Many authors have tried to identify the high risk groups of women that are more prone to have abortions and although the characteristics vary from country to country, depending on the culture, the legislation, religion and TFR, some groups have been identified. In many developed countries, a trend for increasing abortion rates in teenagers has been observed. Such is the case in England in which the only age group to show a continuous increase since 1969 has been girls aged 11 to 14 years (13). In Japan the abortion ratio for women younger than 20 increased during the period of 1975 to 1995 from 18 % between 1976 and 1980 to 30 % between 1991 and 1995 (14). Another interesting observation is the fact that younger users of abortion services tend to come later in pregnancy, which carries a higher risk of complications (15). The risk of exposure to an unintended pregnancy and therefore an induced abortion deals also with decreasing age at first intercourse. A peak before menopause and between women with high parity has also been observed (16).

How to Reduce the Mortality Rate Due to Induced Abortion?

Ninety-five percent and 99% of all abortions performed in Africa and Latin America are illegal and thus often unsafe. In 1998, 30 unsafe abortions for each 1000 women in Latin America and the Caribbean were performed while the world average is 13 per each 1000 and 1 out of every 8 deaths related with pregnancy in this region are due to this practice (3). Short term complications of induced abortion like bleeding, infection and incomplete evacuation are rare and of no public health concern in countries where it is legal like in Denmark, where they are seen in less than 5% of the cases .In contrast, unsafe abortion, which represents as much as one third of all the abortions performed every year is a major cause of chronic and often irreversible health problems and even death for almost 50.000 to 100.000 women. Around 800.000 women every year are likely to obtain hospital treatment for the complications of induced abortion (17).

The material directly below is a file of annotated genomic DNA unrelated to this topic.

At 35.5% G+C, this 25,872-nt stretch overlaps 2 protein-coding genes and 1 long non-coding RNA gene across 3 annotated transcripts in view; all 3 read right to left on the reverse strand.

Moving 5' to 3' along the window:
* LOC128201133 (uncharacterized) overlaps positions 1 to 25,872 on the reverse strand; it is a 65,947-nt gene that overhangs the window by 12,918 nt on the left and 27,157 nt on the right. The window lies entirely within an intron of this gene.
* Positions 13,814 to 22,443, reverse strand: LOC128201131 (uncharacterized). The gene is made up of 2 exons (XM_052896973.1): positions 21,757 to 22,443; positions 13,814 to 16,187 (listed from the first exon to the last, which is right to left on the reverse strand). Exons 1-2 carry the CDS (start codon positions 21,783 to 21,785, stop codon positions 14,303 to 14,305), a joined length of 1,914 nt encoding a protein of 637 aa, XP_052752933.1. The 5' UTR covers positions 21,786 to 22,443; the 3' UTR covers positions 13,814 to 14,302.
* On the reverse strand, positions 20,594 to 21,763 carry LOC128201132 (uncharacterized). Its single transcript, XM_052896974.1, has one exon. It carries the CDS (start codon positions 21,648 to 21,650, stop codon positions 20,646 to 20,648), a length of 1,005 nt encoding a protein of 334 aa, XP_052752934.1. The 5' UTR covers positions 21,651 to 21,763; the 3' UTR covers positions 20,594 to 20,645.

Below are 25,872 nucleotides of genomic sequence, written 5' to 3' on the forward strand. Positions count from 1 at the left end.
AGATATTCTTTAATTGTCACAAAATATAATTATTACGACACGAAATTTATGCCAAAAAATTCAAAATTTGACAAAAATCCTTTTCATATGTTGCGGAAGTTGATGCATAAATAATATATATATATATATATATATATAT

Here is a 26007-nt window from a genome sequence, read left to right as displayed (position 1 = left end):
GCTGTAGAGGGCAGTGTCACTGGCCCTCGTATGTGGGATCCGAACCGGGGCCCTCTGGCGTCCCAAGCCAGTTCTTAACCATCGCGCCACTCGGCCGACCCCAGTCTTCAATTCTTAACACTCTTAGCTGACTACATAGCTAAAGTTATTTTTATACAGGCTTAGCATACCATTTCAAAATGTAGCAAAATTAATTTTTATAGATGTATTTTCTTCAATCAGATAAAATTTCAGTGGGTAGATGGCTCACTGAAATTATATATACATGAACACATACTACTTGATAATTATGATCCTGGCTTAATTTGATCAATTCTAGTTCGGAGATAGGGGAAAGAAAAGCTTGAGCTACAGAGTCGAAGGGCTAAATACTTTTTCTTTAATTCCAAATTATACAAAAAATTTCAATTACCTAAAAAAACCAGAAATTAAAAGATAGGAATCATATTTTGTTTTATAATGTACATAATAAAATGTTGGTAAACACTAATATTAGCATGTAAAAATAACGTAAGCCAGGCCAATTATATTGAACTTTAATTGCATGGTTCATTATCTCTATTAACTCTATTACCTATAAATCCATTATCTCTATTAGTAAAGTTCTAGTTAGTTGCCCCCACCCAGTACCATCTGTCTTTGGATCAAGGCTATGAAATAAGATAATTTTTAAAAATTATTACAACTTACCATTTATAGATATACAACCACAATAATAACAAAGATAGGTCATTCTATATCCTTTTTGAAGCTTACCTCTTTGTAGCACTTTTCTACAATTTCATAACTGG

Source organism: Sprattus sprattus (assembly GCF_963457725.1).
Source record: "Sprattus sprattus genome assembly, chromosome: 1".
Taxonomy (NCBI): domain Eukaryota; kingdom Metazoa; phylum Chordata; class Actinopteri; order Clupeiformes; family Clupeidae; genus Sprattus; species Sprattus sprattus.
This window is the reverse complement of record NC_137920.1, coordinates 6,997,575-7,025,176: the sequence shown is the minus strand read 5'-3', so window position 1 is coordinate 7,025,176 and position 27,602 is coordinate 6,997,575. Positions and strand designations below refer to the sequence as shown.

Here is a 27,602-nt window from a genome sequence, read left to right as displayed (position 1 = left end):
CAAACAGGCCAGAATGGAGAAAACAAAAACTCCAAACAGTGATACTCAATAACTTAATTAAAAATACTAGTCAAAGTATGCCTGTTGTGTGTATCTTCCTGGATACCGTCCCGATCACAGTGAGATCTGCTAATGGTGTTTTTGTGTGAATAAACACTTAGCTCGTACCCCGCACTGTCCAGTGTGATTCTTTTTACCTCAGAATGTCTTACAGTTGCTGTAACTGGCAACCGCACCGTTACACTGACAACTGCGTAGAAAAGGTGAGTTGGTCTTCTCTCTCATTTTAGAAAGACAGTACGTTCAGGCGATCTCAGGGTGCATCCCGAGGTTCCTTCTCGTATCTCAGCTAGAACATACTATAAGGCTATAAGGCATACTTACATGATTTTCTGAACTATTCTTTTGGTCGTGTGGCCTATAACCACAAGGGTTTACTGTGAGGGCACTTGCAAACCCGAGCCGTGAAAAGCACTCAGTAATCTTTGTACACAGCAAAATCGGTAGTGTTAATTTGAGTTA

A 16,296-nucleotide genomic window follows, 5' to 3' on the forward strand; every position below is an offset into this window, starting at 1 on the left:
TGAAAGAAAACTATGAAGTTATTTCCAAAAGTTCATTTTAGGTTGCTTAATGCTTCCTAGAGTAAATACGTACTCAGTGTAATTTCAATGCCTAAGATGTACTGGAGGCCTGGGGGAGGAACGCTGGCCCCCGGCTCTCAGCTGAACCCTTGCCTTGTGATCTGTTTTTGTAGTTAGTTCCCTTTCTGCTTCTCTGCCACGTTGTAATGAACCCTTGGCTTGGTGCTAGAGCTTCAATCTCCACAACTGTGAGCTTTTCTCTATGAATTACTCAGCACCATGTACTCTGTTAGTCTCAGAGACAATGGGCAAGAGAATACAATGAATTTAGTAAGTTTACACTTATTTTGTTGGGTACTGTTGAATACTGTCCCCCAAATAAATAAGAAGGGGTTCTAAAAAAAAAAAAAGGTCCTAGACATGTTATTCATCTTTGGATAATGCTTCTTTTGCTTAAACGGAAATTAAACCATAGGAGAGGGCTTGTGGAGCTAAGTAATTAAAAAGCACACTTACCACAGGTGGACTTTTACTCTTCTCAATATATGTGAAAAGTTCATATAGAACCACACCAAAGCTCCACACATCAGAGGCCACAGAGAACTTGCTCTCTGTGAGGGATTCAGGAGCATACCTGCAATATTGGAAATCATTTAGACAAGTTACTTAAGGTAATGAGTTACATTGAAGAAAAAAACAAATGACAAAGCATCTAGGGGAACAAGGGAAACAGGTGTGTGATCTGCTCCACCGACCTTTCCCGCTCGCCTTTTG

Reducing the rate of unsafe abortions is one of the most needed interventions helping to reduce the maternal mortality rate and also to alleviate to some extent the inequity among women’s situation around the world. Obviously, an increase on the availability of contraception as well as a shift from the use of traditional to modern methods will also have a great role in achieving this goal.


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  2. http://www.who.int/reproductive-health/publications/maternal_mortality_2000/challenge.html
  3. Maternal Mortality in 2000: Estimates Developed by WHO, UNICEF and UNFPA http://www.who.int/reproductive-health/publications/maternal_mortality_2000/maternal_mortality_2000.pdf.
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  14. Goto A, Fujiyama-Koriyama C, Fukao A, Reich MR. Abortion trends in Japan, 1975-95. Stud Fam Plann. 2000 Dec;31(4):301-8. [PubMed]
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  17. Prevention of unsafe abortion. World health organ tech rep ser. 1997; 871: i-vii. http://www.who.int/reproductiveHealth/publications/MSM_97_16/MSM_97_16_table_of_contents_en.html